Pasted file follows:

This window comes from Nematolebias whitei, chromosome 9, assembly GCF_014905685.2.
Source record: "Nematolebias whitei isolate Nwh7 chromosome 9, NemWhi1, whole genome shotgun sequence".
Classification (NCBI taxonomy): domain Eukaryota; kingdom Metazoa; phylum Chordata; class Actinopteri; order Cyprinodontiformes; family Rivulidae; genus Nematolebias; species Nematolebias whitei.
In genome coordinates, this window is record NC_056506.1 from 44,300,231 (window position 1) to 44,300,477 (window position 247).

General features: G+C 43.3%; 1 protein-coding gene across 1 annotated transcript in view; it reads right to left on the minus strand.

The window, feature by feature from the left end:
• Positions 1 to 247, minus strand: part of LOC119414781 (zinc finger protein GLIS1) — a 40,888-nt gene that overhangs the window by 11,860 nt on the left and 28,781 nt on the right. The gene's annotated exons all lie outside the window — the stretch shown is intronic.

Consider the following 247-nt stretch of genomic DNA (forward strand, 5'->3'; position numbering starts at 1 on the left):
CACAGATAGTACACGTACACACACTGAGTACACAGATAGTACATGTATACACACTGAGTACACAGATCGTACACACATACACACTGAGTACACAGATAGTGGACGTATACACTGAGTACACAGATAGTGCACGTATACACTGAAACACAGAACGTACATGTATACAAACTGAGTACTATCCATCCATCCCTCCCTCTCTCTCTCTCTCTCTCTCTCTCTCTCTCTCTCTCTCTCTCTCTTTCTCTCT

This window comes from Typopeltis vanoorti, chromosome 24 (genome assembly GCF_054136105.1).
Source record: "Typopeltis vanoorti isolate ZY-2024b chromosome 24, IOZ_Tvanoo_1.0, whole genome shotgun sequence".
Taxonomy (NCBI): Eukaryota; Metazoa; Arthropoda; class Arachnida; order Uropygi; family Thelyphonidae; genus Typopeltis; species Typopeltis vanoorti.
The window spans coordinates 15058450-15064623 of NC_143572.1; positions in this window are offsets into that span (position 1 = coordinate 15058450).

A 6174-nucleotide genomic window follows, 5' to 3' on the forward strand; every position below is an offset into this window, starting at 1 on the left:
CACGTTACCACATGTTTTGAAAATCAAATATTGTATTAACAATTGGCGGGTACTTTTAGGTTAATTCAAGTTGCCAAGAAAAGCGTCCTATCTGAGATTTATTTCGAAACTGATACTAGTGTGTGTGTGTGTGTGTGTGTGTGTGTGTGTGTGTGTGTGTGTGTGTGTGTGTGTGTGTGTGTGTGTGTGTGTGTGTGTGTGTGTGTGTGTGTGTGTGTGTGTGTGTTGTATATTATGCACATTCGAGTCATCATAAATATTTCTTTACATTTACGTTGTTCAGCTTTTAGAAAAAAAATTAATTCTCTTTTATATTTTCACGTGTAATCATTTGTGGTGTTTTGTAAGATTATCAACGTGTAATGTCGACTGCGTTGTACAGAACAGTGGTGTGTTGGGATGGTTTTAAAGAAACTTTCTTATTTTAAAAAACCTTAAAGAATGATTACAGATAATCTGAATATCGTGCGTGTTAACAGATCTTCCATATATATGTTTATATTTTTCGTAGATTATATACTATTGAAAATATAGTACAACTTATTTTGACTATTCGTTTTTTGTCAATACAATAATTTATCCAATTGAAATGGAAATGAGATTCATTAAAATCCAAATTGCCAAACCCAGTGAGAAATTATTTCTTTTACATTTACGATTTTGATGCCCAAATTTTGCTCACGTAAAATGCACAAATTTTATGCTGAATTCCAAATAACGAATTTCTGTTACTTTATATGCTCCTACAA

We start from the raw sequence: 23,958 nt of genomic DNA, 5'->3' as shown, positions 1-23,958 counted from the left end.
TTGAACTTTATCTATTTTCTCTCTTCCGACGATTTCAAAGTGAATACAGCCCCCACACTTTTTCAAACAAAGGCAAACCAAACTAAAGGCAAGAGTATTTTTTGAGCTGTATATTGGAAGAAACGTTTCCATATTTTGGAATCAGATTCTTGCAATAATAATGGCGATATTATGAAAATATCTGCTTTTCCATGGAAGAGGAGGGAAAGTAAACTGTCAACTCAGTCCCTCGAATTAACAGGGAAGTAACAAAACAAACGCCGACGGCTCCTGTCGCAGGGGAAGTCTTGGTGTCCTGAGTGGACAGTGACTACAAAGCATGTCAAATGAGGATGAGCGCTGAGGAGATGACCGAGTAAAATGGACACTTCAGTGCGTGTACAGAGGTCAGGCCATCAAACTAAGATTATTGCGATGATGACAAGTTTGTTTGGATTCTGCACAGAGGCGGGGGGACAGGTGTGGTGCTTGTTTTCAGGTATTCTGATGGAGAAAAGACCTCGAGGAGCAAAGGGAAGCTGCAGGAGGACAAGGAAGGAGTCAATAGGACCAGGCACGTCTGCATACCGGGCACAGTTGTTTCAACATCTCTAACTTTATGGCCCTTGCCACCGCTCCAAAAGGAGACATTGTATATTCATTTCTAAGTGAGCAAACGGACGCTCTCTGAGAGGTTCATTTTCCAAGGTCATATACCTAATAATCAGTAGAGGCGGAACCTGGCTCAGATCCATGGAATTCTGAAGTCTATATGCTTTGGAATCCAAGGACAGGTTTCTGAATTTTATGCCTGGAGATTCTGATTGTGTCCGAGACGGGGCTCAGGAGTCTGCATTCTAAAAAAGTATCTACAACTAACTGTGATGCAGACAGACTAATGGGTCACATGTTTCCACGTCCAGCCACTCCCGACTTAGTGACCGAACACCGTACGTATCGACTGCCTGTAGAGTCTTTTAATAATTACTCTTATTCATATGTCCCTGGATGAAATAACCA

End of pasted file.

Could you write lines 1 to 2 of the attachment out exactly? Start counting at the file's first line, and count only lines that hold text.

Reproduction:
This window comes from Nematolebias whitei, chromosome 9, assembly GCF_014905685.2.
Source record: "Nematolebias whitei isolate Nwh7 chromosome 9, NemWhi1, whole genome shotgun sequence".